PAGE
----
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About the Department

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Mission Statement

We are a multidisciplinary academic faculty within the College of Liberal Arts and Sciences and rooted in a Roman Catholic, Augustinian heritage. We investigate Christian and non-Christian religious practices, beliefs, and traditions as we explore faith, reason, and culture in their many, textured relationships. Moreover, we emphasize the study of Catholicism in dialogue with other Christian traditions and world religions. With this endeavor, the Department serves as a resource for the University community, the extended local community, the national and global communities, and the Church.

We are committed to the Augustinian vision of “understanding what we believe” (On Free Choice of the Will 1.4). Just as Augustine engaged the cultural, intellectual, and religious traditions of his time to elucidate the nature of faith, we seek “the wisdom of truth” (veritas) in dialogue with learners different from ourselves (unitas) and with care for the world and its peoples (caritas). In so doing, we pursue a distinctively Augustinian way of knowing and loving God and neighbor that is holistic, integrative, and transformational.     

We involve students of every religion, culture, and worldview in examining the enduring quest of faith seeking understanding. This quest is Christianity’s gift to a liberal arts education and a cornerstone of the Villanova experience. Furthermore, we regard religious, theological, and cultural literacy as the mark of a person educated in the Augustinian tradition and an indispensable resource for transforming global society into one enlightened by compassion, justice, and peace.

April 02, 2014

Graduate Vision Statement


“If love finds a place within you, the fullness of knowledge will follow”

Augstine, Commentary on the Psalms, 80,2

 

Theology and Ministry Within the Augustinian Tradition

Studying theology and ministry within the Augustinian tradition is a crucial component of inquiry at Villanova. The Augustinian tradition draws upon the legacy of St. Augustine’s passionate pursuit of truth, an intentional endeavor that summons the union of mind and heart, correlates faith with reason, builds unity in the midst of diversity, and proceeds in the conviction that all authentic human wisdom is ultimately in harmony with divine wisdom.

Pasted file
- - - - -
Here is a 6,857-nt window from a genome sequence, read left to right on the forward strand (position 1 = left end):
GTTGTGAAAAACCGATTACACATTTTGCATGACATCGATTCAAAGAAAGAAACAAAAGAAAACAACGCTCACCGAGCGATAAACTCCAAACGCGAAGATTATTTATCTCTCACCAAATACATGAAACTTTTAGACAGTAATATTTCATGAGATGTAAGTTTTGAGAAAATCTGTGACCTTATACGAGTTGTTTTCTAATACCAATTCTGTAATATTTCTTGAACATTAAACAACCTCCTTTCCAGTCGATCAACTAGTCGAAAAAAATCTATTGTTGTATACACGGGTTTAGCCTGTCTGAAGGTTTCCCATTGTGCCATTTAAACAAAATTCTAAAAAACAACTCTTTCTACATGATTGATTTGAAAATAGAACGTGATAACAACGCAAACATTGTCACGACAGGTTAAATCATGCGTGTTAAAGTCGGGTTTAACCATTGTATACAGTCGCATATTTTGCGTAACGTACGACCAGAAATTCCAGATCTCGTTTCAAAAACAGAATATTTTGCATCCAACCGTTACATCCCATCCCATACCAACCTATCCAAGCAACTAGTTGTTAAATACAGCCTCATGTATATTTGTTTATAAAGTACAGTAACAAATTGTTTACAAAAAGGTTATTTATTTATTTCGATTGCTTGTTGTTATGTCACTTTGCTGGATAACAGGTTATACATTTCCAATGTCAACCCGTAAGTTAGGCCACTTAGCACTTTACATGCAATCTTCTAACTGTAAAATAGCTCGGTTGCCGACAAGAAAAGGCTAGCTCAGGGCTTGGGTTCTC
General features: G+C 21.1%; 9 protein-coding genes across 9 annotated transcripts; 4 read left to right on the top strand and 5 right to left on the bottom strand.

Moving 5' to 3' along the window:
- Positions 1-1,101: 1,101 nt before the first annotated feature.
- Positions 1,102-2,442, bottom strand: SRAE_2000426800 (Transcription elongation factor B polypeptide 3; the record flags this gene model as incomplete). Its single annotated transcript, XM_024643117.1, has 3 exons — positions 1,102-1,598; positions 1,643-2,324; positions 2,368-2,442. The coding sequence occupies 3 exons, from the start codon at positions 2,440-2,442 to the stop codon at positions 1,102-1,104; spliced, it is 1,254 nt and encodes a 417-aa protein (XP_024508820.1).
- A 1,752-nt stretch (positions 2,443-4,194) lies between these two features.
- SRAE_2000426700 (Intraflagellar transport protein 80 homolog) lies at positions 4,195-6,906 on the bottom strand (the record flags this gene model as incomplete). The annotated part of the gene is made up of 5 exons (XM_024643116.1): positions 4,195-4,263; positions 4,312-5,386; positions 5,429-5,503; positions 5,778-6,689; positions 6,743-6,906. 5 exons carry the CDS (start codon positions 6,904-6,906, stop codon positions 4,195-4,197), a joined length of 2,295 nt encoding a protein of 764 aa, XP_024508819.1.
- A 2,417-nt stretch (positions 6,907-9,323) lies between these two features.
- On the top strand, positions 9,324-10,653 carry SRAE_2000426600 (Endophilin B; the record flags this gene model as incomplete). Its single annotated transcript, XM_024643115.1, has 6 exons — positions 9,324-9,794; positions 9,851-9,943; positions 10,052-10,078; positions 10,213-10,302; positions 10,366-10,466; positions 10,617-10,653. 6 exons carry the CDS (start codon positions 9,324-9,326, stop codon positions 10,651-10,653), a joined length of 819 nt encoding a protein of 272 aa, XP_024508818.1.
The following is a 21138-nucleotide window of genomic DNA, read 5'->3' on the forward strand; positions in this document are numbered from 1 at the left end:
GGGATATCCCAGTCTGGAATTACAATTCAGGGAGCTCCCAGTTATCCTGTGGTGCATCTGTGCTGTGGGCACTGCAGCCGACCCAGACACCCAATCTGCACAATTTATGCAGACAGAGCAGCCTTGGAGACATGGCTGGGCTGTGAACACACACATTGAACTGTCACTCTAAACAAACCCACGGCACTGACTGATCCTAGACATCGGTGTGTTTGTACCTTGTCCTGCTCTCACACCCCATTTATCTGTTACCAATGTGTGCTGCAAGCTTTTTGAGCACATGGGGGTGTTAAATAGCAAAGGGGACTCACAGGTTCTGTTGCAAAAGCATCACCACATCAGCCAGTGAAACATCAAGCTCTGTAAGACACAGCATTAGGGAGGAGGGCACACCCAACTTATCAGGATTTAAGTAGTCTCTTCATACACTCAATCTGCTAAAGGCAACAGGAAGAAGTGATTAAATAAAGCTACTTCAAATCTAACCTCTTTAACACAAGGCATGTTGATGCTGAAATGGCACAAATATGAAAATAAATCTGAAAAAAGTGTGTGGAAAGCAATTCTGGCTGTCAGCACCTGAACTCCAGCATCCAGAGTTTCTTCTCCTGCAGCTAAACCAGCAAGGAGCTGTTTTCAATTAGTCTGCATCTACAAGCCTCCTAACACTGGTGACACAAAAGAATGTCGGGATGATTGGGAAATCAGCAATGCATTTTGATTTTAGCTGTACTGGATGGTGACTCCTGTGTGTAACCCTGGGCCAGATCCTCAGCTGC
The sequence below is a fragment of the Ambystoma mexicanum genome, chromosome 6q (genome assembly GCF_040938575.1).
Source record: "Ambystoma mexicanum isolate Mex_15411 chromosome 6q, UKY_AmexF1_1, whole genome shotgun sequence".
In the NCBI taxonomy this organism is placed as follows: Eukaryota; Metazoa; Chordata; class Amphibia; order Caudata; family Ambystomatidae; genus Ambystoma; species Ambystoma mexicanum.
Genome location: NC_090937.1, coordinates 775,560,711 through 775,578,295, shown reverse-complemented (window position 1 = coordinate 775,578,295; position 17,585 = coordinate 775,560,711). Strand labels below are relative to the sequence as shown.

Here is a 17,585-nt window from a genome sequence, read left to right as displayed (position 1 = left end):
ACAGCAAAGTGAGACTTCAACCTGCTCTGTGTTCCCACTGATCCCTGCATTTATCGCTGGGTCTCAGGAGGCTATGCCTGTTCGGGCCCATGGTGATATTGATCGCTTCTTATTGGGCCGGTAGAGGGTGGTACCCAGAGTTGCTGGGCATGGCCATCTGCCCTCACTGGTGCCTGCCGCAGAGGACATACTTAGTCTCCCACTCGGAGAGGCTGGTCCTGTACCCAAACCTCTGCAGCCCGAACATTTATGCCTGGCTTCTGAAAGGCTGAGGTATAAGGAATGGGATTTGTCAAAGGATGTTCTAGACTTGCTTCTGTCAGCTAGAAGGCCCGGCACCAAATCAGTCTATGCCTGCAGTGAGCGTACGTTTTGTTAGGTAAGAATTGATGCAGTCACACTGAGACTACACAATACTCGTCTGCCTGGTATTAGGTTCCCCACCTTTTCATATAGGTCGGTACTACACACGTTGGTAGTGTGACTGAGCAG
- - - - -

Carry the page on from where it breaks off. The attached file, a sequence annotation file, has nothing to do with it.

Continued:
In fidelity to St. Augustine’s theological reasoning in interaction with the religious, cultural, and intellectual traditions of his time, Christian theology and ministry in the Augustinian tradition are living, enduring ways of understanding and of practice that continue to be refined, developed, and extended as they engages the contemporary world.

In other words, enriched by the tradition of St. Augustine, whose theology powerfully related faith and culture, theology is the study of Christianity as lived experience, and theological and ministerial studies within the Augustinian tradition aim to relate faith and culture for our time as Augustine did for his. Theology and ministry within the Augustinian tradition thus seek wisdom and truth

  • in light of Christian religious, cultural, intellectual, and ministerial traditions,
  • in unity with Philosophy, Liberal Studies, and the Sciences,
  • in the service of the Church,

probing rigorously, with their own canons of inquiry and verification, broader questions of relevance to Christian belief and practice, the unity and prophetic mission of the body of Christ, life as a whole, and the discovery of God.

As Augustine put it, theological knowing is "understanding what we believe," that is, as a critical, systematic reflection on the life of faith. In the Augustinian tradition, theology and ministry are both speculative and practical and distinctive in their emphasis on the union of mind and heart.

Faith Engaging Culture